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What Iraq Has Cost Us

CBS News Consultant Ret. Col. Mitch Mitchell provides occasional commentary on miliary matters for

One year ago the United States and a few allies were poised to attack Iraq and bring down the cruel regime of Saddam Hussein. Our actions were in contravention to the wishes of the United Nations, but we felt justified in carrying out the attack.

Intelligence indicated that Saddam was in a dangerous and threatening position with his weapons of mass destruction programs. There were also indications that he was supporting terrorist organizations, and we were just finishing up our large military operations in Afghanistan to destroy Al Qaeda's main support bases.

Turkey balked and would not allow our 4th Infantry Division to assemble forces there for the attack into Iraq, so we launched the attack without our northern component. In less than two months we and our allies destroyed Iraq's military forces, brought down its government and put Saddam and his thugs to flight.

The battles themselves were not without their difficulties. Long and inadequately protected supply lines were attacked, causing us to divert our attention from the main thrust toward Baghdad. Fedayeen Saddam forces put up unexpected stiff resistance throughout the country. Our forces discovered long before Baghdad fell that they were also engaged in counterinsurgency and counter-terrorist operations against a number of opponents.

Iraq was freed from Saddam's stifling repression, but hostilities were far from over. The Iraqi people were happy to be rid of Saddam, but they didn't welcome us as liberators. — In the eyes of most Iraqis, we were viewed more as an occupying power, a necessary evil for the short-term. The problem was that we went into the conflict without an adequate recovery plan for Iraq, and short-term recovery proved impossible to achieve.

We are now engaged in a patchwork quilt plan to return Iraq to its people. We are inventing the solution as we go and giving rise to increased Iraqi dissatisfaction as we muddle through the execution of our makeshift ideas. Meanwhile, the American combat death toll moves steadily toward 600 and beyond, as our troops are given missions that constantly make them easy targets for terrorists.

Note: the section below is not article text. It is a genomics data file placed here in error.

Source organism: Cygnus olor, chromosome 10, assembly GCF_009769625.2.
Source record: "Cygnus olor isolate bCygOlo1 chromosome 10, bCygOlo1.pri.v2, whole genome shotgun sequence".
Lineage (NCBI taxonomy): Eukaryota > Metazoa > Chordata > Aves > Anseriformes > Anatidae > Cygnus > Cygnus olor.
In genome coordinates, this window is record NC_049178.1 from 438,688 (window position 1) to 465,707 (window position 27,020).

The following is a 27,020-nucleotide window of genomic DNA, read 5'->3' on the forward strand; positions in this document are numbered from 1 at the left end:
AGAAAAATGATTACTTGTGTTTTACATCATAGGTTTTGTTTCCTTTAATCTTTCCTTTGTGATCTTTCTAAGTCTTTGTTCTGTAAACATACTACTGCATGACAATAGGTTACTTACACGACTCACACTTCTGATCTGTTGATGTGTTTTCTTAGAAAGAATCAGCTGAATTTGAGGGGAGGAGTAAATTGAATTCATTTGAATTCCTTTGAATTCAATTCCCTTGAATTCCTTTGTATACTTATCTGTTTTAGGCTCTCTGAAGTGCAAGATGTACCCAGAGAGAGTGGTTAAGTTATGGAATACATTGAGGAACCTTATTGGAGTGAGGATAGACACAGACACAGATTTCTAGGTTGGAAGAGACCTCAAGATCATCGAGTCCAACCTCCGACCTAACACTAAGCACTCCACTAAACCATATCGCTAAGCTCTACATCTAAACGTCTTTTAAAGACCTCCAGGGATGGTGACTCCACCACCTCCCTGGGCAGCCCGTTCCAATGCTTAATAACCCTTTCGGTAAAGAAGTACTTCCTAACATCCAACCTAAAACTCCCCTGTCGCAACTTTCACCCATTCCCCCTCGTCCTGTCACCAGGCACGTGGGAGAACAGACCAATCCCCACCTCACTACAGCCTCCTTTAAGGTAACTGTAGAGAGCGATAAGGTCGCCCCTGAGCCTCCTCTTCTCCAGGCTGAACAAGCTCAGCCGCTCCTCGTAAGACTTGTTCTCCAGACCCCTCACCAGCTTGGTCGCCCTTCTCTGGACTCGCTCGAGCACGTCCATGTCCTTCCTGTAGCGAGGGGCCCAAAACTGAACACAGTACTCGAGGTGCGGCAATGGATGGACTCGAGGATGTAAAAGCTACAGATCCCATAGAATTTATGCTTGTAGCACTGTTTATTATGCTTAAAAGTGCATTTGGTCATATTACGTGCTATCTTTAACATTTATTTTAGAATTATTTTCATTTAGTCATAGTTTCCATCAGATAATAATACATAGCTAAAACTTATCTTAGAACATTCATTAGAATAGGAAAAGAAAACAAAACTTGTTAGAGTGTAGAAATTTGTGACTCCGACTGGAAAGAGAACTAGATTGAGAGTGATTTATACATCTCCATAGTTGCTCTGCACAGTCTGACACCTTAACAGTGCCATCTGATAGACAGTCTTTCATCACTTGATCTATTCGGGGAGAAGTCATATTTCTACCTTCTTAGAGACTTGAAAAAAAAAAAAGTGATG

For all the wrong reasons and despite all the errors made along the way, we and our allies have given the people of Iraq their freedom from tyrannical repression and an opportunity to determine their destiny. We have rid the world of a monster whose exploits for more than two decades paralleled those of Hitler and Stalin. In the long run, the world will be a better place for what we did.

Consider and marvel at the incredible circumstances that brought us to this point:

  • Intelligence failures led us into a war that had no justification.
  • Unable to produce a "smoking gun," we chose to ignore the advice of the majority of the members of the world body of nations and go it alone.
  • Because we have the strongest and most capable military forces in the world, we were able to defeat the Iraqi military with inadequate numbers of forces and shortages in supplies and equipment. We surely took the hard road to do it.
  • With a weak and inadequately staffed recovery plan for Iraq, which greatly retarded Iraq's short-term reconstitution, we have somehow managed to form an interim Iraqi government and move glacially toward improved quality of life for the Iraqi people. Practically every day, American lives are given to insure continued progress.
  • We have finally realized that the United Nations may be able to help in Iraq's recovery.

    We proved that the world's mightiest nation could stand virtually alone and still have its way, but at what price? Can we afford to be reckless and independent gunslingers in future conflicts? Does such arrogance erode our leadership in the war against terror? If the Iraqis ever get around to thanking us for what we did, we would do well to remind them that they were the lucky recipients of a series of unprecedented political and strategic blunders that, at great cost to us, worked to their long-term benefit.

    By Mitch Mitchell

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